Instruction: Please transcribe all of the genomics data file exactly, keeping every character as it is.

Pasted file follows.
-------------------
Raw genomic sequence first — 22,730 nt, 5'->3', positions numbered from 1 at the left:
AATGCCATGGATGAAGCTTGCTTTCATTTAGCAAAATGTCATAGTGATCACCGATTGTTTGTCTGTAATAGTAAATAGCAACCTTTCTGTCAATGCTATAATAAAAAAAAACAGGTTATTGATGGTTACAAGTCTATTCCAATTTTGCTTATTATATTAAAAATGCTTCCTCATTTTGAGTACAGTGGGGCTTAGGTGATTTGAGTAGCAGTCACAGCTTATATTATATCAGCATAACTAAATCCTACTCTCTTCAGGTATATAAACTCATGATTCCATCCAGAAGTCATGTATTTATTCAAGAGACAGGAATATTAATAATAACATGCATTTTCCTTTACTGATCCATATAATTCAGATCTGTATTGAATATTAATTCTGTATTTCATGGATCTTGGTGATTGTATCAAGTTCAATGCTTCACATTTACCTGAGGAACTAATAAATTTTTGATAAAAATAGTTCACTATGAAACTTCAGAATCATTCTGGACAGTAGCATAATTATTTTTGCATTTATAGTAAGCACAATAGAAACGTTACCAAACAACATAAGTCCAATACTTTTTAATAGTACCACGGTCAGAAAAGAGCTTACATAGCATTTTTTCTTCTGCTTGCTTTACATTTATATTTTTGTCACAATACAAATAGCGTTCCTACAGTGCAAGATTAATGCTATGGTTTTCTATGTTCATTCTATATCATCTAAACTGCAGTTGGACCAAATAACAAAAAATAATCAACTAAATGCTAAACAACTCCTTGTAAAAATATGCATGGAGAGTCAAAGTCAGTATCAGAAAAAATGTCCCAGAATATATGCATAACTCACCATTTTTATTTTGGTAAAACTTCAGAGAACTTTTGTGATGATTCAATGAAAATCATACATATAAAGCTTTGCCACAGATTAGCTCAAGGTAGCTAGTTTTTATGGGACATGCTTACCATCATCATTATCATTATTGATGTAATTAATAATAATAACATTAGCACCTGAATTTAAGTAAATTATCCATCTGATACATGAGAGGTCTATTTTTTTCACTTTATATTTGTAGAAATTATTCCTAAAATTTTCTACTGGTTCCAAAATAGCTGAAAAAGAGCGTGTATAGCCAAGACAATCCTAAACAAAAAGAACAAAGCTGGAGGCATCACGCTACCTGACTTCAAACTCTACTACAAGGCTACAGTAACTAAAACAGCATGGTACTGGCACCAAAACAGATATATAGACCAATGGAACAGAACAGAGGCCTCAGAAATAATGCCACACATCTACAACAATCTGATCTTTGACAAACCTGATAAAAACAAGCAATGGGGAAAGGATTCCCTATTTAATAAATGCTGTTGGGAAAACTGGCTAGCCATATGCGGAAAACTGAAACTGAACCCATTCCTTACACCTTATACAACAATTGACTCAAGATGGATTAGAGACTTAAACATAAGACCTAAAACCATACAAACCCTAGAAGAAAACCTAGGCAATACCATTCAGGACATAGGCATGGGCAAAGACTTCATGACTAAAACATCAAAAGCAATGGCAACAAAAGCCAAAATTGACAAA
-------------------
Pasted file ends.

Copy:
Raw genomic sequence first — 22,730 nt, 5'->3', positions numbered from 1 at the left:
AATGCCATGGATGAAGCTTGCTTTCATTTAGCAAAATGTCATAGTGATCACCGATTGTTTGTCTGTAATAGTAAATAGCAACCTTTCTGTCAATGCTATAATAAAAAAAAACAGGTTATTGATGGTTACAAGTCTATTCCAATTTTGCTTATTATATTAAAAATGCTTCCTCATTTTGAGTACAGTGGGGCTTAGGTGATTTGAGTAGCAGTCACAGCTTATATTATATCAGCATAACTAAATCCTACTCTCTTCAGGTATATAAACTCATGATTCCATCCAGAAGTCATGTATTTATTCAAGAGACAGGAATATTAATAATAACATGCATTTTCCTTTACTGATCCATATAATTCAGATCTGTATTGAATATTAATTCTGTATTTCATGGATCTTGGTGATTGTATCAAGTTCAATGCTTCACATTTACCTGAGGAACTAATAAATTTTTGATAAAAATAGTTCACTATGAAACTTCAGAATCATTCTGGACAGTAGCATAATTATTTTTGCATTTATAGTAAGCACAATAGAAACGTTACCAAACAACATAAGTCCAATACTTTTTAATAGTACCACGGTCAGAAAAGAGCTTACATAGCATTTTTTCTTCTGCTTGCTTTACATTTATATTTTTGTCACAATACAAATAGCGTTCCTACAGTGCAAGATTAATGCTATGGTTTTCTATGTTCATTCTATATCATCTAAACTGCAGTTGGACCAAATAACAAAAAATAATCAACTAAATGCTAAACAACTCCTTGTAAAAATATGCATGGAGAGTCAAAGTCAGTATCAGAAAAAATGTCCCAGAATATATGCATAACTCACCATTTTTATTTTGGTAAAACTTCAGAGAACTTTTGTGATGATTCAATGAAAATCATACATATAAAGCTTTGCCACAGATTAGCTCAAGGTAGCTAGTTTTTATGGGACATGCTTACCATCATCATTATCATTATTGATGTAATTAATAATAATAACATTAGCACCTGAATTTAAGTAAATTATCCATCTGATACATGAGAGGTCTATTTTTTTCACTTTATATTTGTAGAAATTATTCCTAAAATTTTCTACTGGTTCCAAAATAGCTGAAAAAGAGCGTGTATAGCCAAGACAATCCTAAACAAAAAGAACAAAGCTGGAGGCATCACGCTACCTGACTTCAAACTCTACTACAAGGCTACAGTAACTAAAACAGCATGGTACTGGCACCAAAACAGATATATAGACCAATGGAACAGAACAGAGGCCTCAGAAATAATGCCACACATCTACAACAATCTGATCTTTGACAAACCTGATAAAAACAAGCAATGGGGAAAGGATTCCCTATTTAATAAATGCTGTTGGGAAAACTGGCTAGCCATATGCGGAAAACTGAAACTGAACCCATTCCTTACACCTTATACAACAATTGACTCAAGATGGATTAGAGACTTAAACATAAGACCTAAAACCATACAAACCCTAGAAGAAAACCTAGGCAATACCATTCAGGACATAGGCATGGGCAAAGACTTCATGACTAAAACATCAAAAGCAATGGCAACAAAAGCCAAAATTGACAAA